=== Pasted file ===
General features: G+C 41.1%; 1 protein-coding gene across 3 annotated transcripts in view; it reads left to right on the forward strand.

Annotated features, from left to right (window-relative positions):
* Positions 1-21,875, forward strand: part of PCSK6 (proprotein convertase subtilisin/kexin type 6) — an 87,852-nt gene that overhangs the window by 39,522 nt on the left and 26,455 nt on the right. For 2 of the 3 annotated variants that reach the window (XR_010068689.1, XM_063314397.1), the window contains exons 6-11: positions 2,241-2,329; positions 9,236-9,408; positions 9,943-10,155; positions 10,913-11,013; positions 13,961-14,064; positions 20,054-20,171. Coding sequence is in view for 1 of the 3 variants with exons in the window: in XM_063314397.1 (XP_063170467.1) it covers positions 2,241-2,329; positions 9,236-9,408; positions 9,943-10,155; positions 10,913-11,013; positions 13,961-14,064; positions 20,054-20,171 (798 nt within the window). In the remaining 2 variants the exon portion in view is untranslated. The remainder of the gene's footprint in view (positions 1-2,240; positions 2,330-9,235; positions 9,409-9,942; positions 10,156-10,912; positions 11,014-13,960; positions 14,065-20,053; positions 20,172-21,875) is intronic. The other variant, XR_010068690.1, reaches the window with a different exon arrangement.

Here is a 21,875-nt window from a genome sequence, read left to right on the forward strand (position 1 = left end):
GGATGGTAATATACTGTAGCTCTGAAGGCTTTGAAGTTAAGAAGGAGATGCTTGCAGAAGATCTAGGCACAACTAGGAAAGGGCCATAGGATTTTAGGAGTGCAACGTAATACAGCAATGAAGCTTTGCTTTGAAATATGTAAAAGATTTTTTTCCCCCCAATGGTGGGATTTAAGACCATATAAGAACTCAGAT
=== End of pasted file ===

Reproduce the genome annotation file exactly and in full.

General features: G+C 41.1%; 1 protein-coding gene across 3 annotated transcripts in view; it reads left to right on the forward strand.

Annotated features, from left to right (window-relative positions):
* Positions 1-21,875, forward strand: part of PCSK6 (proprotein convertase subtilisin/kexin type 6) — an 87,852-nt gene that overhangs the window by 39,522 nt on the left and 26,455 nt on the right. For 2 of the 3 annotated variants that reach the window (XR_010068689.1, XM_063314397.1), the window contains exons 6-11: positions 2,241-2,329; positions 9,236-9,408; positions 9,943-10,155; positions 10,913-11,013; positions 13,961-14,064; positions 20,054-20,171. Coding sequence is in view for 1 of the 3 variants with exons in the window: in XM_063314397.1 (XP_063170467.1) it covers positions 2,241-2,329; positions 9,236-9,408; positions 9,943-10,155; positions 10,913-11,013; positions 13,961-14,064; positions 20,054-20,171 (798 nt within the window). In the remaining 2 variants the exon portion in view is untranslated. The remainder of the gene's footprint in view (positions 1-2,240; positions 2,330-9,235; positions 9,409-9,942; positions 10,156-10,912; positions 11,014-13,960; positions 14,065-20,053; positions 20,172-21,875) is intronic. The other variant, XR_010068690.1, reaches the window with a different exon arrangement.

Here is a 21,875-nt window from a genome sequence, read left to right on the forward strand (position 1 = left end):
GGATGGTAATATACTGTAGCTCTGAAGGCTTTGAAGTTAAGAAGGAGATGCTTGCAGAAGATCTAGGCACAACTAGGAAAGGGCCATAGGATTTTAGGAGTGCAACGTAATACAGCAATGAAGCTTTGCTTTGAAATATGTAAAAGATTTTTTTCCCCCCAATGGTGGGATTTAAGACCATATAAGAACTCAGAT